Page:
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The Bridges Network Approach

The Bridges Network Approach (BNA) works to influence increased care and cooperation at community and organisational levels, while addressing complex social issues.

 

It provides frameworks to address issues, such as alcohol and other drug issues, through connecting people and organisations, focusing on strengths and underlying causes, and maximising the use of resources.

 

Bridges has used the BNA to facilitate inclusion of marginalised groups and organisations. This has included Indigenous groups such as Mt Druitt Indigenous Church.

It is a model that encourages participation, initiative and leadership at all levels. This includes leadership by community members and by small community organisations as well as large organisations.

 

2010 BNA Report

Bridges, while collaborating with many other people and organisations, has developed and implemented the BNA . The way Bridges, as a small community organisation, has led this collaborative effort, is itself, a demonstration of the Bridges Network Approach. The BNA guides Bridges’ activities.

  

An example of use of the BNA by other organisations, includes the Centre for Volunteering's Skilled Diversity Project that uses the BNA to support a collaborative environment for participating organisations to engage highly skilled culturally diverse volunteers.  

 

The BNA invites service providers to ask themselves "To what degree can I use my own and my organisation's time, energy and resources to strengthen the network while also strengthening my organisation". Similarly, the BNA encourages individuals to ask themselves "How much energy can I put into strengthening the community at the same time as doing the best for my family?". The BNA emphasises systems thinking, understanding and collaboration at individual, community and organisational levels.

 

 Many of the ideas that make up the BNA are not new. The BNA builds on existing and well-understood principles of strengths-based, collaborative, networked systems thinking which are widely used in the community sector and beyond. What makes it distinctive is (a) the way particular ideas have come together and (b) the demonstration of the use of these ideas by Bridges (while on a small and insecure financial base) and our partners over many years to influence change at multiple levels.

 

The BNA is a philosophy and working paradigm for social change more than a set of techniques.  At the same time, the BNA provides frameworks for enhancing collaborative strategies for service delivery, community capacity building and network development.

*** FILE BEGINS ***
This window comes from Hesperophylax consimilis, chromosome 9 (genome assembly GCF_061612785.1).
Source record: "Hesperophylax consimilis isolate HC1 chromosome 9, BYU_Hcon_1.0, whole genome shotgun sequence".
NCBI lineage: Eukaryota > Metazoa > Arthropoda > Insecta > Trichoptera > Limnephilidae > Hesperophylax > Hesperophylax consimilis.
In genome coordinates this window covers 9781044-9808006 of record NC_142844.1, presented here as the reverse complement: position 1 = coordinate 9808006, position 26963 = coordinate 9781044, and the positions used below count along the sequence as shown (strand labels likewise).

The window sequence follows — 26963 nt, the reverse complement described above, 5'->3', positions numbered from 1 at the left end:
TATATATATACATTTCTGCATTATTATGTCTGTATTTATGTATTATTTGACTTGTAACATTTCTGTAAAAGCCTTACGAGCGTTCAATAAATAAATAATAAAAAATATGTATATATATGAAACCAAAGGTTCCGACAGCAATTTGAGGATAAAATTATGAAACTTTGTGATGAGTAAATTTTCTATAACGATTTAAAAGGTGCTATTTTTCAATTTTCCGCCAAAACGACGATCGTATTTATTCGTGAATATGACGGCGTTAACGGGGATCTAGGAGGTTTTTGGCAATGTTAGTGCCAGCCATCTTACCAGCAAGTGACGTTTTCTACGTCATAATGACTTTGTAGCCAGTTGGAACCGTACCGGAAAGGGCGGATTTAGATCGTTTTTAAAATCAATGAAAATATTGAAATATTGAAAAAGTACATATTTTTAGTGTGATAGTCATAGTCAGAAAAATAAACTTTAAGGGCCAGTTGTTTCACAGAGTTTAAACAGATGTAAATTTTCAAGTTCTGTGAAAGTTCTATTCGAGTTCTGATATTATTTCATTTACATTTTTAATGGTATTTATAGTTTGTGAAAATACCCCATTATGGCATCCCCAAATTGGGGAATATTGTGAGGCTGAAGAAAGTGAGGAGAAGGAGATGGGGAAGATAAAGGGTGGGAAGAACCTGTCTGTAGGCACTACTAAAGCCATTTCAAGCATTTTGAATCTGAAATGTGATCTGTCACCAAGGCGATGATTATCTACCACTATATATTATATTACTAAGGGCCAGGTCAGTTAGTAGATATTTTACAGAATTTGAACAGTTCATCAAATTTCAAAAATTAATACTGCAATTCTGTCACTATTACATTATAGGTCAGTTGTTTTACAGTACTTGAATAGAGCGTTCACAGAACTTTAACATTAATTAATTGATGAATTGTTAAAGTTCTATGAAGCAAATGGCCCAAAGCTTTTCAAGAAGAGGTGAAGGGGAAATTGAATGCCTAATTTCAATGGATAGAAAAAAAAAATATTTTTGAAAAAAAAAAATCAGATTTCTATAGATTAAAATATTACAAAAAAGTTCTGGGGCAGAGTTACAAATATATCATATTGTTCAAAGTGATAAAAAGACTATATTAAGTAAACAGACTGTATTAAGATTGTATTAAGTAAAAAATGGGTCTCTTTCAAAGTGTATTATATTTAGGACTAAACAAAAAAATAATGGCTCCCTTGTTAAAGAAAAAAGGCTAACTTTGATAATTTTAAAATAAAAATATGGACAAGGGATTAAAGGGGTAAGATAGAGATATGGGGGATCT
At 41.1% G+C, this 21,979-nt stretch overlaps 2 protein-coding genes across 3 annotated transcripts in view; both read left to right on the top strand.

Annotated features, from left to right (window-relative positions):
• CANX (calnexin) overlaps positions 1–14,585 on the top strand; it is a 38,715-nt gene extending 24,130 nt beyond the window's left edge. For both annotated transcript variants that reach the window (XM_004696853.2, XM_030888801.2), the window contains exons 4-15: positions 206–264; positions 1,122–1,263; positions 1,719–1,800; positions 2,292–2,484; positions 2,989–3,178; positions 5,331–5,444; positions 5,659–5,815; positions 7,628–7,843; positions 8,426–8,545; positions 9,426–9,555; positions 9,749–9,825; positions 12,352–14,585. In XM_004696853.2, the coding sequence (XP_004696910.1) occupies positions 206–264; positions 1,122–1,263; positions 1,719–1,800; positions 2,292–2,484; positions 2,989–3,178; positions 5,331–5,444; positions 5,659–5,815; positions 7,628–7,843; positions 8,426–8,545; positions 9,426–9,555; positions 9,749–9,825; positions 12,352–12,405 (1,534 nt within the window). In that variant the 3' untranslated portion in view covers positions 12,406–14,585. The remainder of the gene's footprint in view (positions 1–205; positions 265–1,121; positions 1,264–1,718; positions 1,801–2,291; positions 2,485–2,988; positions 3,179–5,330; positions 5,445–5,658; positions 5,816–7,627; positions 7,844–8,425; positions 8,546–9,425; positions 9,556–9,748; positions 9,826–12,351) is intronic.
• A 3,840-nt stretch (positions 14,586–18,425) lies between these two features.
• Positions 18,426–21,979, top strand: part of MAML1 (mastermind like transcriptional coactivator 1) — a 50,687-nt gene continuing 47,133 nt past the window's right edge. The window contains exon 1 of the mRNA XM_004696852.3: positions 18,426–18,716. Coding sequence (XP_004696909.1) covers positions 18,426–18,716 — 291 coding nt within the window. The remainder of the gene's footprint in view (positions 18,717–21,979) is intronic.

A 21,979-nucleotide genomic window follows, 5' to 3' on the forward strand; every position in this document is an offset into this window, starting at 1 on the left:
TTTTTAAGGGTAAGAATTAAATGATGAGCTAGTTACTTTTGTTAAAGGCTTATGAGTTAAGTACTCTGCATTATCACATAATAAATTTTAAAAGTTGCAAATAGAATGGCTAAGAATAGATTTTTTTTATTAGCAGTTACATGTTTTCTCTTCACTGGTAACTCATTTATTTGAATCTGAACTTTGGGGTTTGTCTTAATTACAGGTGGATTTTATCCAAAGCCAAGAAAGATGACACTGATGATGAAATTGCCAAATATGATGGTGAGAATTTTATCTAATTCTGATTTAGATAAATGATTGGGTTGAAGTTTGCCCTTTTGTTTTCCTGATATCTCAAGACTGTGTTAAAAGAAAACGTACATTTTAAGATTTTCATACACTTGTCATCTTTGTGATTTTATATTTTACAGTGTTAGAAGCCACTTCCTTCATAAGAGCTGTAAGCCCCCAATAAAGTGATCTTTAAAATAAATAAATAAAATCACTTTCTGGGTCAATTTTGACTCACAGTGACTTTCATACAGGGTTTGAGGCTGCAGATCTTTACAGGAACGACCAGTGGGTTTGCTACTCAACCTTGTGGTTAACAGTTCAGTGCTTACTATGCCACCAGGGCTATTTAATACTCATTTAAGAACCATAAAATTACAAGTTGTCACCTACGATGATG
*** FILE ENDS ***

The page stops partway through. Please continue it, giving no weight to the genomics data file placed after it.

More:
The BNA’s strategies can be organised under four themes, though the boundaries between the themes overlap and the strategies are interconnected.

 

Bridges' key guiding themes and strategies are:

•    Recognising and changing the context of problems.

          (Building more supportive environments - there's more to drug use than drugs)
•    Building on strengths.
•    Working together and strengthening relationships.
•    Promoting Voices.

 

 


 


 

 

The above themes apply whether we are considering community issues or organisational issues.

 

The BNA has guided Bridges in our work in  addressing alcohol and other drug issues contextually;  in Bridges' lead role in establishing Voice for Song to raise the profile and bring increased support for small community organisations; and in changing Bridges' own context for our survival and development as an organisation .  

 

 tttttttThe BNA is a values-based model that promotes inclusiveness, cooperation, community engagement, believing in and building on the strengths of people and communities, recognition of family and community context of issues, the value of small and local working with larger organisations, power sharing and distribution, and optimism around positive social change. These values are a long-established part of how Bridges has operated for many years. Many other individuals and organisations share this philosophy. 

 

 The BNA promotes the sharing of resources to a high degree to enable synergies to do more for less, and produce more innovative programs reaching more people. It enables people and organisations to have big visions, with big potential for systemic change. It is a replicable model for addressing social issues. It can be used to link with networks to facilitate communities to be pro-active and develop new solutions for addressing challenges we face.

 

As a social innovation  , the BNA works to change systems, contexts and structures that contribute to social problems.

 
 
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